IPA Adaptathon blog: We need to change the 'them and us' mentality, says marketer Emma Harris

Emma Harris
Emma Harris

Emma Harris, consultant and former sales and marketing director of Eurostar, on why the classic client agency relationship needs updating.

Q: In your experience as a client, what are the most common causes of client agency relationship failures? 

A lack of trust and the inability to really listen. And that works both ways - there is no blame on the agency here.

Both sides need to work hard to achieve a real partnership; the agency need to bury themselves in the business, really listen to the needs of the client, the consumer, the market and the wider business. And they need to keep listening and asking questions.

Often there is a fear around asking questions based on the need to look clever and that leads to assumptions and wasted time.

As for the client, they need to be more open. There is so much 'cloak and dagger' involved in the way some clients manage their agencies, especially at pitch stage, and it leads to lack of trust from the outset. 

Where possible, clients need to let their agencies into the business to really get under the skin of the issues, give them access to frontline teams who are up close and personal with the customer, and help them understand what is keeping them awake at night - issues outside of the particular campaign or brief they are working on?

Q: What's the single thing you would like to change about client agency relationships?

There’s a simple answer to that one: it’s the ‘them and us' mentality that exists.

More collaboration and a deeper level of understanding on both sides would make such a difference. It sounds obvious, doesn’t it?

Here’s an example: I was working with some senior creatives recently who were complaining about the injustice of clients who only give them 15 minutes to present. Simply asking them to consider for a moment why that client might only have 15 minutes would have helped.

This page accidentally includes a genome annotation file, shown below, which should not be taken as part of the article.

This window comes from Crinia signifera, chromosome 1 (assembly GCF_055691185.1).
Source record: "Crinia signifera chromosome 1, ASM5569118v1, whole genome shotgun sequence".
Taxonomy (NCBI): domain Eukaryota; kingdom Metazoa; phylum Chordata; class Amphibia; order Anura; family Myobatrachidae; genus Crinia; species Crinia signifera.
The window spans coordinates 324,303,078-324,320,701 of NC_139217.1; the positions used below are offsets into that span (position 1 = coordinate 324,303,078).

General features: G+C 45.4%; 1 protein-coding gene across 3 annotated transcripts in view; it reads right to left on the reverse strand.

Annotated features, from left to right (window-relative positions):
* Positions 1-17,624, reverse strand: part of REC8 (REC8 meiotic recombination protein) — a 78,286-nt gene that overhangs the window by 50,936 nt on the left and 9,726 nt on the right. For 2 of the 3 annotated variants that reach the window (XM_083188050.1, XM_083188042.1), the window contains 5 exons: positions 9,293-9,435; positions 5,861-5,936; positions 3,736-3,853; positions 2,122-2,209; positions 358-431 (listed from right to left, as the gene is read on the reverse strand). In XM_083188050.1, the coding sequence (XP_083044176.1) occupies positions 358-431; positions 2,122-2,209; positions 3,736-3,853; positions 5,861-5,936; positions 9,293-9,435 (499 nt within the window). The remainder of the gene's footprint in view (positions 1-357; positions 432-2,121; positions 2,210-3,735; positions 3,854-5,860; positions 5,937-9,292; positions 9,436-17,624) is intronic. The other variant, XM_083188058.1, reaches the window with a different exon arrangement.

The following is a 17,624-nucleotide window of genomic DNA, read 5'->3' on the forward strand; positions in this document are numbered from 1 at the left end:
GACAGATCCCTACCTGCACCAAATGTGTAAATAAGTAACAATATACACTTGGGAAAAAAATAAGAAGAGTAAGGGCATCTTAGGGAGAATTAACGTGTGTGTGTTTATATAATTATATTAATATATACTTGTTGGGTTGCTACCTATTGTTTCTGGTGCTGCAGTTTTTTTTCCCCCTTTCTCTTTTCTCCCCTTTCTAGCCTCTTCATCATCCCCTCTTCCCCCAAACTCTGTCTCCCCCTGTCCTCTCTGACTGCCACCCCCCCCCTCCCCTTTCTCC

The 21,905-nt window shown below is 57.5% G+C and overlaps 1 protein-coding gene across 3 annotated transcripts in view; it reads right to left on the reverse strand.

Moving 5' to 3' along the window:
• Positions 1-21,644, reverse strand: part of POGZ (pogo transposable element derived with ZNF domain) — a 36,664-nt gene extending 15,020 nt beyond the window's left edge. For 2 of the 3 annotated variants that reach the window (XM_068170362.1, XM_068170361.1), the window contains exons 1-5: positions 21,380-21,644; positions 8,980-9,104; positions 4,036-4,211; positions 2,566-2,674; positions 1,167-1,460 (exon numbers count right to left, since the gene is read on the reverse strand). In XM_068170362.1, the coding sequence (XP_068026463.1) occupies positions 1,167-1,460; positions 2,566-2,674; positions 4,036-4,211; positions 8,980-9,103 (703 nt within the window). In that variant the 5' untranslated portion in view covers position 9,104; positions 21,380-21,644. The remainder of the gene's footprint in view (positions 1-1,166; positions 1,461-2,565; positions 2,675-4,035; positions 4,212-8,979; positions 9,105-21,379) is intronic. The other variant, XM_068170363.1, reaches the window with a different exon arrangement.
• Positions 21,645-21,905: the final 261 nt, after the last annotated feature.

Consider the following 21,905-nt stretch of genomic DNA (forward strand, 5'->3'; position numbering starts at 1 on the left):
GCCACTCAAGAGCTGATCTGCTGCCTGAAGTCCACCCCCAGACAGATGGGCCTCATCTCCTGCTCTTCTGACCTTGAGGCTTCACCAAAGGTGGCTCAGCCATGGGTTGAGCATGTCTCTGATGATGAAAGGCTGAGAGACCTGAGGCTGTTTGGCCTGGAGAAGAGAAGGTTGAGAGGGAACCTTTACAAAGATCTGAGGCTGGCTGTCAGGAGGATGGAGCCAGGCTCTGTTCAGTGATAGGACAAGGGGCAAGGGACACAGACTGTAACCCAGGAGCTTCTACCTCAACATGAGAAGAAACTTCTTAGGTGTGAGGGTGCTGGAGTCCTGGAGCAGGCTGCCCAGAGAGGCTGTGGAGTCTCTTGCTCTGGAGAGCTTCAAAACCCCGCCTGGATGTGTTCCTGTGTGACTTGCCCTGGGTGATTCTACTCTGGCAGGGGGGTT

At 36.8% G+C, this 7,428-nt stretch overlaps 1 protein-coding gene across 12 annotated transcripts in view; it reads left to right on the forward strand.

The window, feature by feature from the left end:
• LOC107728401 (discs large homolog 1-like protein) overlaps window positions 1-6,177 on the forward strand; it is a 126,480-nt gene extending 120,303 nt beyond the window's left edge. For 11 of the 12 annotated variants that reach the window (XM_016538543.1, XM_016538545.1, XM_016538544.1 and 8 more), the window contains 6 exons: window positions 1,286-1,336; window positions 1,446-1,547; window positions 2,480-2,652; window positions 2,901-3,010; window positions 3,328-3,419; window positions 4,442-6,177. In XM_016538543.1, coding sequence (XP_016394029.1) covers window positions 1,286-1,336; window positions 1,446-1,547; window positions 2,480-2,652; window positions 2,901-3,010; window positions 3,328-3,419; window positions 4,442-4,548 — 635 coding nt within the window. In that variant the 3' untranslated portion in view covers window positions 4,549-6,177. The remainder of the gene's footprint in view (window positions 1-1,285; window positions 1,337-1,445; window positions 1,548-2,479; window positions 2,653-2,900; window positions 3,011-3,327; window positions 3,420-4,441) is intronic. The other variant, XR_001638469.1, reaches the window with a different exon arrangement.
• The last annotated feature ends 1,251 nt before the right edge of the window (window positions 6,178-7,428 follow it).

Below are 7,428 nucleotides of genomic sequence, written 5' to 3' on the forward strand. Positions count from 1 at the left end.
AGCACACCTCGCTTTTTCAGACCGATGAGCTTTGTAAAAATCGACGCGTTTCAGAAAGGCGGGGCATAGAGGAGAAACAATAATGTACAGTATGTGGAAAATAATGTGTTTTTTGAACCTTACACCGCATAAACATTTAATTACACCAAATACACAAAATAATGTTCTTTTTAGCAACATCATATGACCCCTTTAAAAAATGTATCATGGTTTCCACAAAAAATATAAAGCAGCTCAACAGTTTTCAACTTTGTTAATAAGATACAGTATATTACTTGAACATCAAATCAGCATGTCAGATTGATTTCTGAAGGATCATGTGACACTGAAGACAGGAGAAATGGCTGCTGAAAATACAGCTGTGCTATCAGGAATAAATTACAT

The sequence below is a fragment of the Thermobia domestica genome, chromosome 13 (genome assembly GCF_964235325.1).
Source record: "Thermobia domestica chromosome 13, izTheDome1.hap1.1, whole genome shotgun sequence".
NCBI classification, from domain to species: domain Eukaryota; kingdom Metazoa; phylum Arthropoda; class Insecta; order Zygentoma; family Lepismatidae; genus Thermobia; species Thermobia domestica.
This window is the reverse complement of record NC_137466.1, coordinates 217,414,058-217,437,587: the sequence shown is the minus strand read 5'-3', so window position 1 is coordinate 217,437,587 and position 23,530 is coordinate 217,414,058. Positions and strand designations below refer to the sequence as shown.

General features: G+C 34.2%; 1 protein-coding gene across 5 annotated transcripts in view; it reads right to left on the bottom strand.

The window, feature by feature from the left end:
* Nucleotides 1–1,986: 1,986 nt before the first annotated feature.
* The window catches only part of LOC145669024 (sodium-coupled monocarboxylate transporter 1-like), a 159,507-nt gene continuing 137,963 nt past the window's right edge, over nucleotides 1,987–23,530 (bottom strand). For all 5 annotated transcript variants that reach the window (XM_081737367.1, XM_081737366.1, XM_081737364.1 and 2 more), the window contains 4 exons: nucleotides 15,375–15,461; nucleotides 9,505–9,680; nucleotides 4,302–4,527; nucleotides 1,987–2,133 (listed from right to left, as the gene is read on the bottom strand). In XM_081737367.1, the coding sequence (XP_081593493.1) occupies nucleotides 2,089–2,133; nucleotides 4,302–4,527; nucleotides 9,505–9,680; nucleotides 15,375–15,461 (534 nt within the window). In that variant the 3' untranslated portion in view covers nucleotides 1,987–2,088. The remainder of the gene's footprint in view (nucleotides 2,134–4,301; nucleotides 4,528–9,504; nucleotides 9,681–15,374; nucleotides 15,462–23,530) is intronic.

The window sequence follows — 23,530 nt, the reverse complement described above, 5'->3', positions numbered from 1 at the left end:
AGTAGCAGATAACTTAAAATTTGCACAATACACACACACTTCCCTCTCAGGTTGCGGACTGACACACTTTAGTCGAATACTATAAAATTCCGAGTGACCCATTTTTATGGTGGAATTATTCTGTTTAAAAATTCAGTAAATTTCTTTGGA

Perhaps the client had been asked to go and see their CFO for an impromptu "a**e-kicking" about their overspent budget; or that they have to meet with a union rep who is threatening strike action.

Simply understanding that the client has to deal with issues and pressures like this could make them reframe their sense of injustice and create empathy for the client.

A better understanding of the issues on both sides would make a huge difference in the relationship. 

Q: You took part in one of the labs at the IPA’s recent Adaptathon. Why did you get involved?

Because the classic client-agency relationship model is massively out-dated and needs changing.

As a sales and marketing director I have worn both hats of supplier and buyer and I am amazed at the lack of real partnership, understanding and trust that often exists between client and agency.

I have been working with the IPA and the senior management of a number of leading agencies on this very subject - developing a blueprint for how to develop an open and honest relationship from day one.

Q: What did you enjoy most about the day?

I thought Professor Julie Hay's speech was fascinating. I'm an NLP practitioner so I love hearing people's reaction to how impactful an understanding of behaviour can be.

Q: What was the one insight you took away? 

That so much can be done to improve agency client relationships and that none of it is rocket science or needs to cost anything.

Improving some of the basics like ensuring a full and detailed immersion; taking time away from the day-to-day to review the overall performance of the relationship (from both sides); and asking regularly for open feedback.

Those are three simple ideas that came out of the sessions that could totally transform the trust and sense of partnership. 

Q: What were the key takeaways for attendees?

There are a host of things that we could all do differently to create more collaborative, more effective, and therefore more relationships focused on the creative output.

Ultimately, if the average age of a client-agency relationship is currently just 2.5-3 years (in 1994 it was 7.4) and if every pitch is costing the agency an average of £100k (not to mention what it is costing the client), then this could not only ensure better commercial creativity in the relationship but save everyone huge amounts of time and money!


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